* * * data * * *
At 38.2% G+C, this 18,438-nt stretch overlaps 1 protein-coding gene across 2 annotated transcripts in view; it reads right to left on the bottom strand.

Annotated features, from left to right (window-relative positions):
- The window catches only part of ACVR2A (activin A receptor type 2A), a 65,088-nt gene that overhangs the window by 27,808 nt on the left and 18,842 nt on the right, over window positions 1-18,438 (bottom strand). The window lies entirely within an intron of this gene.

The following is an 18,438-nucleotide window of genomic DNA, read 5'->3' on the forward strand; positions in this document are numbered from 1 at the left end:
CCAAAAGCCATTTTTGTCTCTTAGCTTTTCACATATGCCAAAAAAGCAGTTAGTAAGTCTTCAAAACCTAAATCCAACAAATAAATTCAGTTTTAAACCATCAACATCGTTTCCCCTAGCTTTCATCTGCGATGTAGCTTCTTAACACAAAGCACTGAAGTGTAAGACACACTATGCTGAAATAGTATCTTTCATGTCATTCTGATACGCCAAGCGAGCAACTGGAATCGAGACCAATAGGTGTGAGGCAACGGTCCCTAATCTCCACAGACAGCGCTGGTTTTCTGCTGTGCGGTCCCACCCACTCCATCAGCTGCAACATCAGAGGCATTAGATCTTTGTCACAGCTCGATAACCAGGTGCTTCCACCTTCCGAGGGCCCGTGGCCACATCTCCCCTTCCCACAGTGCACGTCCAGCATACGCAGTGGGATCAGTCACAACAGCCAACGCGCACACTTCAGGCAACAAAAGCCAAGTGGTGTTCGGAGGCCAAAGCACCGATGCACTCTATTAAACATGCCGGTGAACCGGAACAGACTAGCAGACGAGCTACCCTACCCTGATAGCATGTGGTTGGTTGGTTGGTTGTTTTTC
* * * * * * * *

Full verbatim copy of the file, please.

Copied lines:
At 38.2% G+C, this 18,438-nt stretch overlaps 1 protein-coding gene across 2 annotated transcripts in view; it reads right to left on the bottom strand.

Annotated features, from left to right (window-relative positions):
- The window catches only part of ACVR2A (activin A receptor type 2A), a 65,088-nt gene that overhangs the window by 27,808 nt on the left and 18,842 nt on the right, over window positions 1-18,438 (bottom strand). The window lies entirely within an intron of this gene.

The following is an 18,438-nucleotide window of genomic DNA, read 5'->3' on the forward strand; positions in this document are numbered from 1 at the left end:
CCAAAAGCCATTTTTGTCTCTTAGCTTTTCACATATGCCAAAAAAGCAGTTAGTAAGTCTTCAAAACCTAAATCCAACAAATAAATTCAGTTTTAAACCATCAACATCGTTTCCCCTAGCTTTCATCTGCGATGTAGCTTCTTAACACAAAGCACTGAAGTGTAAGACACACTATGCTGAAATAGTATCTTTCATGTCATTCTGATACGCCAAGCGAGCAACTGGAATCGAGACCAATAGGTGTGAGGCAACGGTCCCTAATCTCCACAGACAGCGCTGGTTTTCTGCTGTGCGGTCCCACCCACTCCATCAGCTGCAACATCAGAGGCATTAGATCTTTGTCACAGCTCGATAACCAGGTGCTTCCACCTTCCGAGGGCCCGTGGCCACATCTCCCCTTCCCACAGTGCACGTCCAGCATACGCAGTGGGATCAGTCACAACAGCCAACGCGCACACTTCAGGCAACAAAAGCCAAGTGGTGTTCGGAGGCCAAAGCACCGATGCACTCTATTAAACATGCCGGTGAACCGGAACAGACTAGCAGACGAGCTACCCTACCCTGATAGCATGTGGTTGGTTGGTTGGTTGTTTTTC